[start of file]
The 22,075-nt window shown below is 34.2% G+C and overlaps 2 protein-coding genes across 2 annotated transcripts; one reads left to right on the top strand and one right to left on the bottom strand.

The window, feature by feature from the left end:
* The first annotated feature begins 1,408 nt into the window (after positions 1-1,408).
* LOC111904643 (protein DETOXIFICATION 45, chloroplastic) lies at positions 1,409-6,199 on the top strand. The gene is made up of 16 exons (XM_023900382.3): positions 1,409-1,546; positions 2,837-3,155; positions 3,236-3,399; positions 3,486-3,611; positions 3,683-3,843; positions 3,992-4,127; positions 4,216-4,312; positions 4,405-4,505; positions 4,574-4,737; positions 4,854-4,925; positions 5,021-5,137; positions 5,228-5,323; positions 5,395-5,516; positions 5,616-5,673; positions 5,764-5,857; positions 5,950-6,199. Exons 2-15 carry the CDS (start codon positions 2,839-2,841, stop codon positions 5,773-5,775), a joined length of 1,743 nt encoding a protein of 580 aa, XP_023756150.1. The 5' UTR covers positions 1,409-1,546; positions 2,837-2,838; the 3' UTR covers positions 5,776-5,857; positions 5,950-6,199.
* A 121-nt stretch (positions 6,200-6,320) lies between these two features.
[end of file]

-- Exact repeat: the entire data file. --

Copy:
The 22,075-nt window shown below is 34.2% G+C and overlaps 2 protein-coding genes across 2 annotated transcripts; one reads left to right on the top strand and one right to left on the bottom strand.

The window, feature by feature from the left end:
* The first annotated feature begins 1,408 nt into the window (after positions 1-1,408).
* LOC111904643 (protein DETOXIFICATION 45, chloroplastic) lies at positions 1,409-6,199 on the top strand. The gene is made up of 16 exons (XM_023900382.3): positions 1,409-1,546; positions 2,837-3,155; positions 3,236-3,399; positions 3,486-3,611; positions 3,683-3,843; positions 3,992-4,127; positions 4,216-4,312; positions 4,405-4,505; positions 4,574-4,737; positions 4,854-4,925; positions 5,021-5,137; positions 5,228-5,323; positions 5,395-5,516; positions 5,616-5,673; positions 5,764-5,857; positions 5,950-6,199. Exons 2-15 carry the CDS (start codon positions 2,839-2,841, stop codon positions 5,773-5,775), a joined length of 1,743 nt encoding a protein of 580 aa, XP_023756150.1. The 5' UTR covers positions 1,409-1,546; positions 2,837-2,838; the 3' UTR covers positions 5,776-5,857; positions 5,950-6,199.
* A 121-nt stretch (positions 6,200-6,320) lies between these two features.